A Story’s End is the 9th song on our album and is culled from a childhood memory – or more accurately story. In fact, it is that distinction that is the very inspiration for the song. I became fascinated with the delicate line between “truth” and “fiction,” between memory and fable, and how burdensome, destructive and persistent these stories can be. But troublemakers though they are, they are the very things that can illuminate and liberate and then dissipate, once revealed or picked apart. The song ends with such a plea:
story’s older now
it’s hard to till or plow
a soil that never took the seed
but just a fragile weed
your own drive
to be free…
so be free
I had already written the song when I saw Sarah Polley’s documentary Stories We Tell – a powerful film that touches on these same themes – the subjectivity of truth – and even involves people that were part of my world in Montreal when I was a child and my mother was working in the film business. I have always meant to send her the song – may still do!
Simon says: Story’s End is a campfire song! Well, perhaps not anymore….but its origins spring from a campfire on a beautiful balmy summer night on Georgian Bay, Ontario. Jen was strumming some vibey chords and a baseline popped into my head… The one that Astrid so beautifully plays on the record… beats wise, I was found a rhythm with the wood I’d gathered for the fire. Smoke rose through the trees, sweet inspiration paid us a visit!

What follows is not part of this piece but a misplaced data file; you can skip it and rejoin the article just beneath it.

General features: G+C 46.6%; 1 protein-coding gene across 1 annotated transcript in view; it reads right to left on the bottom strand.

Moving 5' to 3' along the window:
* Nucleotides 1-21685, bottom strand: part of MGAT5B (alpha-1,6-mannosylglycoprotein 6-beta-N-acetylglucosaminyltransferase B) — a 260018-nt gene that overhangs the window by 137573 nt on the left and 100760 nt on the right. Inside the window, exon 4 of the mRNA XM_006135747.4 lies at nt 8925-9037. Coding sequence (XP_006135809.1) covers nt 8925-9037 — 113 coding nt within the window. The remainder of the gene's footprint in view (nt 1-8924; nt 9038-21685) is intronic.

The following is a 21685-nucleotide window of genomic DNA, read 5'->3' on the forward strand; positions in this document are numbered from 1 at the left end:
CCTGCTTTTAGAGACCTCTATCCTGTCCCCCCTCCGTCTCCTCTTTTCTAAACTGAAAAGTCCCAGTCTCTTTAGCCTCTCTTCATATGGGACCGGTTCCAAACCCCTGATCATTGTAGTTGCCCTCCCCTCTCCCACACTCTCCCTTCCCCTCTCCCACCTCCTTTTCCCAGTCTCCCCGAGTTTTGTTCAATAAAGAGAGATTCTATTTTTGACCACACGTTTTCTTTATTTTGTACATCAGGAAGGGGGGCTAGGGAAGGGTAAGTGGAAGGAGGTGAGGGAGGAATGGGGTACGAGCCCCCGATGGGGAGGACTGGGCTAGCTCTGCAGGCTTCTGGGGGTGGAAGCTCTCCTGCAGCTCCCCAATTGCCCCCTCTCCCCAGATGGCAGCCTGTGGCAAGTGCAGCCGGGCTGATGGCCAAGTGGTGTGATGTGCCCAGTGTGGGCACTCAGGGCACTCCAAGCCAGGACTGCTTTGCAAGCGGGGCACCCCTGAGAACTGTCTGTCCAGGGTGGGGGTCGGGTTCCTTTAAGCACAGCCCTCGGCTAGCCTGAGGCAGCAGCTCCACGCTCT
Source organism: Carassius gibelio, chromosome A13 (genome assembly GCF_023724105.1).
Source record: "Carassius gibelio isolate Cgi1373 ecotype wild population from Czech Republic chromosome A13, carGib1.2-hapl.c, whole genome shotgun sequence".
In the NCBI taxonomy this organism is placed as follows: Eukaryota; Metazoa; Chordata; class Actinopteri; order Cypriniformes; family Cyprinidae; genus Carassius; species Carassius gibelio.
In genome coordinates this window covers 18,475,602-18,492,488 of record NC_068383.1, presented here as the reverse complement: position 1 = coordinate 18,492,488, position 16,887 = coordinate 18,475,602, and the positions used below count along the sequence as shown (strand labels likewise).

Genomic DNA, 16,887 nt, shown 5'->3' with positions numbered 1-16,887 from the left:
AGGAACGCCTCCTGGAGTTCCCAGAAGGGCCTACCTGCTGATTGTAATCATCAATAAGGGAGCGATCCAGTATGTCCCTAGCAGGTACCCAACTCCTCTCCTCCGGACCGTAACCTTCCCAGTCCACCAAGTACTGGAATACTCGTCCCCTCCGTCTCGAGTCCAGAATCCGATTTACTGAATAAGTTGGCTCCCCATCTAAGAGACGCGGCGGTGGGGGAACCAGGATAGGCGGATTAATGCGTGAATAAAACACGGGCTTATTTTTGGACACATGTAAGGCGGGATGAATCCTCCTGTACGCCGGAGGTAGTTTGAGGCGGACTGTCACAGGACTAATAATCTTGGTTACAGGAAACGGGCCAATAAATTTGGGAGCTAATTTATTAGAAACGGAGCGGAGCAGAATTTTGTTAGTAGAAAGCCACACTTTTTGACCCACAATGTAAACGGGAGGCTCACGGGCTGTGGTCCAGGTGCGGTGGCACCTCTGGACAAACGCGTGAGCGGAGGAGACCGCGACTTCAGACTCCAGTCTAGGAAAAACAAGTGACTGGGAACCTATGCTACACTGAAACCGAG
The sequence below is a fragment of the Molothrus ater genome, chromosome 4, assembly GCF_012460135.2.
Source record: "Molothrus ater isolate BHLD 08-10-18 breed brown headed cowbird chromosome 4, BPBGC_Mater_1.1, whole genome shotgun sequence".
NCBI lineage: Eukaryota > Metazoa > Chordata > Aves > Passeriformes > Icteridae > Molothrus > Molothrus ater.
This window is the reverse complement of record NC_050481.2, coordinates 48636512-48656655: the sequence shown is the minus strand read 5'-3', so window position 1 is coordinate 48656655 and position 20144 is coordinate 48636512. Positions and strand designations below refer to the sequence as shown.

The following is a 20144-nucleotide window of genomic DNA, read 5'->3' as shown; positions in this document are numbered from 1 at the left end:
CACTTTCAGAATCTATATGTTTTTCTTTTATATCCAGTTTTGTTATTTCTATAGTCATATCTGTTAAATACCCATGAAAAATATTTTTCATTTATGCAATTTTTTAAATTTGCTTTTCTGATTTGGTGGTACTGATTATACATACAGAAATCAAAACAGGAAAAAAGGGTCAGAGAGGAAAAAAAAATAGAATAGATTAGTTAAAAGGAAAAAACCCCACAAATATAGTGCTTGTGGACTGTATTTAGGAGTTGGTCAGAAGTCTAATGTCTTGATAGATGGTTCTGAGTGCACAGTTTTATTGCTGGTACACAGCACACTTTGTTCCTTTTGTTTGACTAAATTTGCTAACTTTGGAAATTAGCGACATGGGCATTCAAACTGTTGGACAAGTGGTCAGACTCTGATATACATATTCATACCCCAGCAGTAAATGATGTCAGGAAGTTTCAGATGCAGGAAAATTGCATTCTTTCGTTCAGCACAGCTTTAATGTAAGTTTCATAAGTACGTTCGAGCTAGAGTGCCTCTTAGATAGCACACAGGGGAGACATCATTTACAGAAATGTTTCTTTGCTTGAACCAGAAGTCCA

There’s an old recording of all this somewhere…
Jon’s viola on the tune is really gorgeous as he answers the bass, and weaves in an out of the lyric. I’ve become a huge fan of the viola during the making of this record…its such a beautiful and warm, sonorous, rich sounding instrument.
We go all 60s Liverpudlian in the bridge and I pay special homage to Ringo with my best impression in the middle!
Where would music have gone without those four fellas?
The good Doctor John says:
A Story’s End has had an interesting evolution. The end of each verse was originally fairly simple – just two chords drawn out. Then Simon wrote an interesting ascending bassline, which changed the nature of the chords. We also wanted some interesting back-up vocals to fit in this section, echoing Jen’s last word. I originally arranged a slightly intricate set of vocal lines that ascended somewhat parallel to the bassline. I guess they were too intricate because by the time the band got back to these parts, they’d forgotten them. So they came up with a simpler, but still nice set of lines for the recording. I tried to recapture a bit of the complexity by adding in one more note that would provide a bit more dissonance.
The bridge was also originally pretty simple until we decided to really Beatle it up – not sure whose suggestion that originally was. So Astrid has a nice jaunty melodic bassline, Simon does a classic Ringo fill in the middle, and Jeremy let me put my Rickenbacker through a Leslie pedal to give a great swirly sound to my arpeggiations. All we were missing was some sitar.
The other change was Jon shifting from violin to viola. His original violin work on the song was lovely as usual. At some point he decided to switch to viola, which added a richness of tone that gives the song a bit more gravitas.